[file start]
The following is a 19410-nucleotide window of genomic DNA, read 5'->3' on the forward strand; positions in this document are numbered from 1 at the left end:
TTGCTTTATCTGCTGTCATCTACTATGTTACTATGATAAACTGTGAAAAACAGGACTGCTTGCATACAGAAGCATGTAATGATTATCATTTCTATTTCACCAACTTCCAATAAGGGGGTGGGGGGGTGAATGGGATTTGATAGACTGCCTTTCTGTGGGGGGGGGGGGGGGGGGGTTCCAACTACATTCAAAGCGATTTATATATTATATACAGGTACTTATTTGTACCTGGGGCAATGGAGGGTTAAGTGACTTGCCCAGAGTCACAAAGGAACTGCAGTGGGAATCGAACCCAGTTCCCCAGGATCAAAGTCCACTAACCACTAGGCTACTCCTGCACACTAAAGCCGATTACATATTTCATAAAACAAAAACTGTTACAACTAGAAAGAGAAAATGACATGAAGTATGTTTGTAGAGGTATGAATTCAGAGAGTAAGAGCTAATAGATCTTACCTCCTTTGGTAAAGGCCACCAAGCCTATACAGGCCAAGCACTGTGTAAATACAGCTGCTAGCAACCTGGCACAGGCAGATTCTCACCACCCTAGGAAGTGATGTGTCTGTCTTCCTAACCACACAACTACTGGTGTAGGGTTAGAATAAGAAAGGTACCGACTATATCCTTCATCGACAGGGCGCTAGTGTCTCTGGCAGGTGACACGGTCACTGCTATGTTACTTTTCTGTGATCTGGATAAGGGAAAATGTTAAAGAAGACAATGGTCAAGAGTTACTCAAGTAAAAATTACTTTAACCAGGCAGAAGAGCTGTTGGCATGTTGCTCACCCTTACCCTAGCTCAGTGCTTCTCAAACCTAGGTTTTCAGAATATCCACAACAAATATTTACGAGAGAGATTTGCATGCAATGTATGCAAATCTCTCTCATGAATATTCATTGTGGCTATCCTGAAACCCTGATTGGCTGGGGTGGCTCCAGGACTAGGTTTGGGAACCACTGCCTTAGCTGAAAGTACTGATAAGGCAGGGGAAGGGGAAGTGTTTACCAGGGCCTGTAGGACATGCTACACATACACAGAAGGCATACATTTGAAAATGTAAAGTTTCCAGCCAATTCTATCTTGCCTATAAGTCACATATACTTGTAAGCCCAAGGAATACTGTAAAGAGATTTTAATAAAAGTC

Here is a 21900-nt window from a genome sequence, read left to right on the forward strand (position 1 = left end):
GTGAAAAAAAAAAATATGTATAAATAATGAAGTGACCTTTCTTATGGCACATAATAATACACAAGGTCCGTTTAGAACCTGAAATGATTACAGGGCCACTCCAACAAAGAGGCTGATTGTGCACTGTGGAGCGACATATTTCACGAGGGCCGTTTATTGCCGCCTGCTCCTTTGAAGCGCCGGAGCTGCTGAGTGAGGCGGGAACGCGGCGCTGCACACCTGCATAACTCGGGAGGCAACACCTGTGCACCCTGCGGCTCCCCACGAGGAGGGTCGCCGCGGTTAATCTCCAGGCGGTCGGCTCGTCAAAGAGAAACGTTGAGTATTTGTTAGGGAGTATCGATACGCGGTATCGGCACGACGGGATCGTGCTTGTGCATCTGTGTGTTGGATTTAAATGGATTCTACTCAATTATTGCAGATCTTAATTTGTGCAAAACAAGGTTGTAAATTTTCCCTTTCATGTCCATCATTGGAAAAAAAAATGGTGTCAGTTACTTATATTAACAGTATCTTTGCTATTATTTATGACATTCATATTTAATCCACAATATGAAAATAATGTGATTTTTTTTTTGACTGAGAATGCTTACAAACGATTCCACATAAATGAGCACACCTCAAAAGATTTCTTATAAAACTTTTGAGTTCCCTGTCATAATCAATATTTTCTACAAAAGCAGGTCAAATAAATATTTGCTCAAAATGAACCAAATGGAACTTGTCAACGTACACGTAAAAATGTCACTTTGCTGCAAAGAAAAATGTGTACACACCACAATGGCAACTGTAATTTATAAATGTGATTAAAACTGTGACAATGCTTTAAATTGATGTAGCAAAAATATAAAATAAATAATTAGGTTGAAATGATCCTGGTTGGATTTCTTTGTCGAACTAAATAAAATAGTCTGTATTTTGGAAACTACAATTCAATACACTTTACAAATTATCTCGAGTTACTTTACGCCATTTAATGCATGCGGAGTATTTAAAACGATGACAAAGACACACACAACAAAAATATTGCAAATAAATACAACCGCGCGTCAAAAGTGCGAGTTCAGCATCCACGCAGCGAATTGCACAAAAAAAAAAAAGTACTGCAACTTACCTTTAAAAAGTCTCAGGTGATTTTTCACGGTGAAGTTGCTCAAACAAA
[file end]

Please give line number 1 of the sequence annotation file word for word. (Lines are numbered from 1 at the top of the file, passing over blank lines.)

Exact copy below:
The following is a 19410-nucleotide window of genomic DNA, read 5'->3' on the forward strand; positions in this document are numbered from 1 at the left end: